The norovirus has struck on the campus of the University of Michigan, leaving more than 100 students ill after contact. The Department of Health and Human Services has confirmed that the gastrointestinal illness reported by many students last week with symptoms that included nausea, vomiting, diarrhea, stomach pain, and fever does indeed correlate with the above diagnosis.
NBC 5 Chicago reports that the illness is highly contagious and that its origin on the campus has not yet been determined.
One student had to be hospitalized for dehydration, according to ABC News, in addition to the 100 to 150 students who were affected.
University spokeswoman Kim Broekhuizen stated that although the source of the outbreak was unknown, it is clear that it began in the school’s West Quad and South Quad university housing. Officials for the school say that an intensive cleaning operation with protocols designed to kill the virus have been implemented in the school’s dining facilities and residence halls.
It is also reported that the aftermath of the virus may possibly delay the start of the 2016 Big Ten Women’s Swimming and Diving Championships. The school released an official statement in this regard.
“The University of Michigan campus has been notified of an illness linked to several community members, including members of the Michigan women’s swimming and diving program. With the Big Ten Women’s Swimming & Diving Championships held in Ann Arbor this week, the Big Ten Conference, University of Michigan athletic department and University of Michigan Health System are monitoring the situation throughout the day to assure Canham Natatorium is a safe environment for all competitors and spectators.”
Last week the same disease showed up at Ursinus College in Pennsylvania. Two hundred students were affected in that outbreak.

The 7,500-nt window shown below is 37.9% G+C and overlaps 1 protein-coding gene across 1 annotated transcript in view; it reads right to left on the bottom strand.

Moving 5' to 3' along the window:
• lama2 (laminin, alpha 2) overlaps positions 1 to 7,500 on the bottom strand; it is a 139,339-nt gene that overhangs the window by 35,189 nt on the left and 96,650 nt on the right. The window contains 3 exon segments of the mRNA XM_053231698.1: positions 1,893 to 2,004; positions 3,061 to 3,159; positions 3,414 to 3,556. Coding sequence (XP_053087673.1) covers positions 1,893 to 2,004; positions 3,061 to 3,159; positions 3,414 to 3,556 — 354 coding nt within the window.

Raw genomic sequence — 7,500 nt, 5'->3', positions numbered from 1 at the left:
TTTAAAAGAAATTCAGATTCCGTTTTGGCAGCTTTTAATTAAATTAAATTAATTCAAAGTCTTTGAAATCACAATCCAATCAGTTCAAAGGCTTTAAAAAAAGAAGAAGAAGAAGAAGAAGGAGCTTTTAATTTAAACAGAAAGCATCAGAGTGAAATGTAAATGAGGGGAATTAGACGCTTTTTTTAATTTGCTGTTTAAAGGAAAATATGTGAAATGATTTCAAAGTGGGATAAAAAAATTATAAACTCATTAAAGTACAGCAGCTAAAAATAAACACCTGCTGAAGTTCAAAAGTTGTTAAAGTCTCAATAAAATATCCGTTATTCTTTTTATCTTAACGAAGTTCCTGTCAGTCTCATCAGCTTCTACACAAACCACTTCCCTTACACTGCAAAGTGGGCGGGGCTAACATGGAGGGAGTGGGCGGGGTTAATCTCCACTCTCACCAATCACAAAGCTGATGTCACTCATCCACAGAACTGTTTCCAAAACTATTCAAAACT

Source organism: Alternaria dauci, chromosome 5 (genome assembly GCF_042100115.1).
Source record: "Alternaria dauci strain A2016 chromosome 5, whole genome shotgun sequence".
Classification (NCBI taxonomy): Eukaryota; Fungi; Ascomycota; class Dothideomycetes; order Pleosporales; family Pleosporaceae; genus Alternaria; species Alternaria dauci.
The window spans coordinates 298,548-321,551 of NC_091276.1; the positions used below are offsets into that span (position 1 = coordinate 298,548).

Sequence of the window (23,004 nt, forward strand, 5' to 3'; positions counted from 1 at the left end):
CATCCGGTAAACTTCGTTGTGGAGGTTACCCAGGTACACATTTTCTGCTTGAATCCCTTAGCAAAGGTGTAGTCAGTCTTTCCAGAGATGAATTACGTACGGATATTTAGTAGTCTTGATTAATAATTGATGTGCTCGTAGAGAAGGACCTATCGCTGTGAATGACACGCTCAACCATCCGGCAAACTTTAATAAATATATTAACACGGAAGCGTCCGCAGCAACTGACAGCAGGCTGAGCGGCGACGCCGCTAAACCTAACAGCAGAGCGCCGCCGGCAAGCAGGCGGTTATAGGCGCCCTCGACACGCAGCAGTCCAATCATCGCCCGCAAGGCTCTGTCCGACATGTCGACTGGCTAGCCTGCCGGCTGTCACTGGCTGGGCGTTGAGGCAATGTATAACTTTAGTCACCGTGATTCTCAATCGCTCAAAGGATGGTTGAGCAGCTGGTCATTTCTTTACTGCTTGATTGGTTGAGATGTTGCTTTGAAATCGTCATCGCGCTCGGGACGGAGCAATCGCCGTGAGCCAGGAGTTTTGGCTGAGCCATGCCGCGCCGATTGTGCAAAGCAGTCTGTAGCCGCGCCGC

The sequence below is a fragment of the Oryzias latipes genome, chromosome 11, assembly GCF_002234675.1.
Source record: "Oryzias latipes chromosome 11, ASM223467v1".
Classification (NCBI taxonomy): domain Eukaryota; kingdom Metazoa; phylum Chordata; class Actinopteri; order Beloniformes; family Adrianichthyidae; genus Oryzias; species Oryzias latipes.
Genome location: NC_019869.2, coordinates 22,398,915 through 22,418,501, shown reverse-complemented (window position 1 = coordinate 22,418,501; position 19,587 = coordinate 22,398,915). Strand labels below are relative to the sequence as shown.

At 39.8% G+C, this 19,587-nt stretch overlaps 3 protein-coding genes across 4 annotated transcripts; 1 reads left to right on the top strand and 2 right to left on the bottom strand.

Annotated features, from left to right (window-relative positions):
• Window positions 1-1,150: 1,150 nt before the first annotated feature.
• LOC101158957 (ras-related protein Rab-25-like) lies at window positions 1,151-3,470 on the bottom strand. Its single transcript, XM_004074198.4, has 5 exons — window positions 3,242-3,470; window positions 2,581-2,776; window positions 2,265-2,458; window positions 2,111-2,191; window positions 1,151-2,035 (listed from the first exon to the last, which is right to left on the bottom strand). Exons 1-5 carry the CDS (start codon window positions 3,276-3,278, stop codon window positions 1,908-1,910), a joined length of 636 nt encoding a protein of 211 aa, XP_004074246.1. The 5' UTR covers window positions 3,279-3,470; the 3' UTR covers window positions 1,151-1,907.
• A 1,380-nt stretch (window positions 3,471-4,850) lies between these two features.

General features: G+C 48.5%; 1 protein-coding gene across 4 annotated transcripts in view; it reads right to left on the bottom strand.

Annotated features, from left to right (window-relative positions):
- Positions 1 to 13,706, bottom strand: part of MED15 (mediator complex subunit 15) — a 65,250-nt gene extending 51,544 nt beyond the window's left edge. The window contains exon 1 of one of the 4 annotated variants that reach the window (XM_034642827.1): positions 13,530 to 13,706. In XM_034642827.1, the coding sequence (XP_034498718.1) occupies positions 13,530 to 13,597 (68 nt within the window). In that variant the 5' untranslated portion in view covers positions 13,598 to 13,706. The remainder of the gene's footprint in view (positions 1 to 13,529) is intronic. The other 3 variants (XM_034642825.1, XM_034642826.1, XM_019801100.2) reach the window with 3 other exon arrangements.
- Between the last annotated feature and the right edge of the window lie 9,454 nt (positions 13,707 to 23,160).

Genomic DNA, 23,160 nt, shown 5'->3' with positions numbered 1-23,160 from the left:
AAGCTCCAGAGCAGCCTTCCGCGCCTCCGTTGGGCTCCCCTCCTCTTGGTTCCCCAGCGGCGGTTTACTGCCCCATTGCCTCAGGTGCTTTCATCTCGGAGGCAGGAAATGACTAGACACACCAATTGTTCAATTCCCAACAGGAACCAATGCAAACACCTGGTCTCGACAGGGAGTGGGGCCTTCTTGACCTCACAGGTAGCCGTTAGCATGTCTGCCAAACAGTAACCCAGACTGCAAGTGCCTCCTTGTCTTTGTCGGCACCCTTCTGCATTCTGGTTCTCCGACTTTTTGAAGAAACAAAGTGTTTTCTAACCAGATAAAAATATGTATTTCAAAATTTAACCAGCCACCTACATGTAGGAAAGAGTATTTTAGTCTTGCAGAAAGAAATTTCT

Medical professionals have advised that everyone in the area be diligent about washing their hands with soap and water. They also suggested that students avoid sharing drinks with one another. Avoidance with others showing active symptoms of the norovirus was also encouraged, as well as cleaning and disinfecting surfaces where food may have contact.
The Centers for Disease Control and Prevention say that the norovirus can be contracted in a variety of manners, including an infected person, contaminated food or water, and contaminated surfaces. Its contamination is usually initiated by fecal matter coming into contact with food or water, and it can sometimes be passed through the air by vomited stomach contents.
Although norovirus has uncomfortable symptoms, it is rarely dangerous, and most people recover from its effects in two or three days. The most virulent outbreaks usually occur within closed environments, such as hospitals, schools, and prisons. Once an outbreak occurs it usually spreads very quickly.
The norovirus’s name is derived from Norwalk virus. Approximately 90 percent of nonbacterial gastroenteritis outbreaks around the world are attributed to this particular species. Roughly 50 percent of foodborne incidents of gastroenteritis in the United States are attributed to it. The foods most frequently associated with causing it are shellfish and salad ingredients. The shellfish identified have not usually been cooked at a high enough level of heat to kill the virus. Salad ingredients have been found to frequently been infected by those who have already been infected.
The most common forms of treatment are to increase liquids so as to prevent dehydration from vomiting and diarrhea. Antiemetics and antidiarrheals are also usually advised along with plenty of rest.
Roughly 19 to 21 million cases of the norovirus are reported in the United States each year. Out of that number some 570 to 800 related deaths occur.
According to Reuters, this is the same virus that impacted a Kansas City dinner theater, a Kansas City Buffalo Wild Wings restaurant, and Chipotle Mexican Grill restaurants all over the United States during the last several months.
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